K is for Kompost as Kootenay Boundary faces landfill Krunch

Andrew Bennett
By Andrew Bennett
March 7th, 2013

After great success in the Grand Forks pilot project that’s gone city-wide, but also spurred by a looming local landfill crisis and millions of dollars in imminent savings from recycling programs, the stars may finally have aligned for a regional composting service—a.k.a. “organics diversion”—said Alan Stanley, the Director of Environmental Services for the Regional District of Kootenay Boundary (RDKB).

A number of important trends have converged, from positive political will on the RDKB board to new calculations on the expected life of the McKelvey Creek Landfill in Trail that suggest its financially critical to divert the organics.

In addition, more than $1.2 million in the annual RDKB recycling budget will be freed up in May, 2014, thanks to new provincial product stewardship laws that will put the recycling onus on industry instead of government. We give those details in a separate article.

Stanley said that the landfill crisis can be averted by redirecting the RDKB’s recycling budget to a regional green bin program and composting facility modelled after the successful pilot in Grand Forks. “We’ve got a huge opportunity here over the next couple years to move into a regional organics diversion program,” he said.

The ticking time bomb at McKelvey Creek

The Trail landfill, which services about 20,000 people, is an “almost irreplaceable public asset,” Stanley said, “People don’t think about the landfill like they do about the arena, or the library, or a new main street. But when you start trying to figure out, if this one fills up, what do we do next?”

“You realize very quickly how valuable it is,” he continued. “Try to site a new landfill these days: it’s virtually impossible. You might get into an export program and have to build transfer systems for tens of millions of dollars—on top of truck drivers and fuel and all the rest of that. If you can actually find a place to build a new landfill, then the construction and environmental controls to build one these days add to an almost unimaginable cost.”

Closing a full landfill isn’t straightforward either. “We probably have to monitor it for 25 years of more [for environmental effects], and there’s a lot of construction to cap it as well,” Stanley said.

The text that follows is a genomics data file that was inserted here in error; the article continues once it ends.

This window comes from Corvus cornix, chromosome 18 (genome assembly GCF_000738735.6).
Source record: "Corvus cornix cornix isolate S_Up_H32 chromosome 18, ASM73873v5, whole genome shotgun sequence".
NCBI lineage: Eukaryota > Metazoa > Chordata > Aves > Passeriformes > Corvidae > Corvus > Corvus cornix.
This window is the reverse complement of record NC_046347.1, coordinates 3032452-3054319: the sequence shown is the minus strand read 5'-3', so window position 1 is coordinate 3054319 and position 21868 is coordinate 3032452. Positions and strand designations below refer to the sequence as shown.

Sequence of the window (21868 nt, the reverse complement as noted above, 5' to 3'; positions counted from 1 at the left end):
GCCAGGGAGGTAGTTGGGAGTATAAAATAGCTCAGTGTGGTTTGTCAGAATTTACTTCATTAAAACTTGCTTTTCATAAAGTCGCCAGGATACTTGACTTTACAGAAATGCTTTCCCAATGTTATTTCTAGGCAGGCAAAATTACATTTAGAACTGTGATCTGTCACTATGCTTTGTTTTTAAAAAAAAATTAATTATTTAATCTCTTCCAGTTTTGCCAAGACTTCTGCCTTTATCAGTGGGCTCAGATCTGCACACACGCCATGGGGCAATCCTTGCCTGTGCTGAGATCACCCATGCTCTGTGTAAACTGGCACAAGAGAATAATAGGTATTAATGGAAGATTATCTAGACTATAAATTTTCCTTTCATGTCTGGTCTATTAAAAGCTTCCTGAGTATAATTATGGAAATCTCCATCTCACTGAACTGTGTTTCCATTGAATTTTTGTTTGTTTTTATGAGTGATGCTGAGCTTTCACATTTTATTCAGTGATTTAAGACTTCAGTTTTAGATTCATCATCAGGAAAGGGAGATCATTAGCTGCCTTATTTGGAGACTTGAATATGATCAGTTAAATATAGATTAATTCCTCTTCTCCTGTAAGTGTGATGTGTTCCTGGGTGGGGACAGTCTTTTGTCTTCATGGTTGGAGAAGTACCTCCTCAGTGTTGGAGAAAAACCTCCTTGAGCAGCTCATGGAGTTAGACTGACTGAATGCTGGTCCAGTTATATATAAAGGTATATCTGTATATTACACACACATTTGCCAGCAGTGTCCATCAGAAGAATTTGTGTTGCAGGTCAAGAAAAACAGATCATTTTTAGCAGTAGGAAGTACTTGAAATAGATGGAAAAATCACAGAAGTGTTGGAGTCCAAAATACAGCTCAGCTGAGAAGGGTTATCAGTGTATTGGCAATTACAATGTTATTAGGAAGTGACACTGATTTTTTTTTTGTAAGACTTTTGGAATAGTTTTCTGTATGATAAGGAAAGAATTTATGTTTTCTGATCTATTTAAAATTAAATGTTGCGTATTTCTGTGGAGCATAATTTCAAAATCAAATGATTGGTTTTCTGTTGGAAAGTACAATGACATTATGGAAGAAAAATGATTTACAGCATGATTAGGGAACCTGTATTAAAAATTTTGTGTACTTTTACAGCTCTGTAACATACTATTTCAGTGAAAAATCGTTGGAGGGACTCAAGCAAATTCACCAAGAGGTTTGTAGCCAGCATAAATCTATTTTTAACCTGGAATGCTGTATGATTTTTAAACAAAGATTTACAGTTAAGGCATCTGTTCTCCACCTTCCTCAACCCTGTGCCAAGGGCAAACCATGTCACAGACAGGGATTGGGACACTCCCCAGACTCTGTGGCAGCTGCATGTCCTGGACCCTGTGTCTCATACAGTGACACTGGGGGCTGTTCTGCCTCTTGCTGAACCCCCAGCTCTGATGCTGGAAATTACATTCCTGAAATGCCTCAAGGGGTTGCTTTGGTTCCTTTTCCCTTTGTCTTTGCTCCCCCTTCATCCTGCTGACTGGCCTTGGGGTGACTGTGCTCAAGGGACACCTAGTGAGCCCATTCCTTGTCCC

Anticipating these future costs, the RDKB puts aside money each year in a “closure reserve.” Unfortunately, the last time RDKB hired engineers to calculate the expected lifespan and construction costs was in 2002. Since then, not only have construction costs increased, but the 2002 calculations had depended on a plan to partner with the RDCK (Central Kootenay) to divert organics to a central plant.

Although the plan was seriously considered, it never happened and organics continue to pile into McKelvey Creek Landfill, dramatically shortening its expected lifespan. How much shorter is a difficult question, but a recent engineering report suggests 26 years, with estimated closure costs tripling from the $3 million estimated in 2002 to $9 million.

“Based on the aggressive diversion program they’d anticipated [in 2002], we were putting away $7400 per year for the McKelvey Creek closure reserve,” Stanley explained. “We recalculated based on the fact that we weren’t doing organics diversion and the increased cost of construction: we lost 26 years of lifespan in the landfill, and the annual closure reserve expense went from $7400 to $142,000.”

Defusing the bomb

“If we could do an organics diversion program and get those 26 years back, we could probably save $100,000 per year in transfers to the closure reserve,” Stanley estimated.

But that’s not the big money, Stanley continued. The big money will come in May 2014 when industries across the province take full responsibility for the paper and packaging they produce.

The timing is just right to get into regional composting as regional recycling contracts expire right when industry is supposed to take over the blue bin programs.

“Here’s an opportunity,” Stanely said. “Without raising taxes or fees, we can reprofile this money into an organics diversion program. If we play our cards right at that point, maybe we could do garbage and organics collection right off the bat.”

The political will is there

“The [RDKB] board is fully committed to moving this thing forward,” Stanley said. “I’m thrilled that elected officials have taken the time to understand it as well as they have. We’ve got a bunch of people who really pay attention—Credit where credit’s due.”

“They’ve been incredibly progressive in terms of understanding things like EPR and product stewardship programs. And they listen to the information as to how that would fit into what we’re mandated to do by the province. The board’s been incredibly patient and paid a lot of attention to all of this,” he said.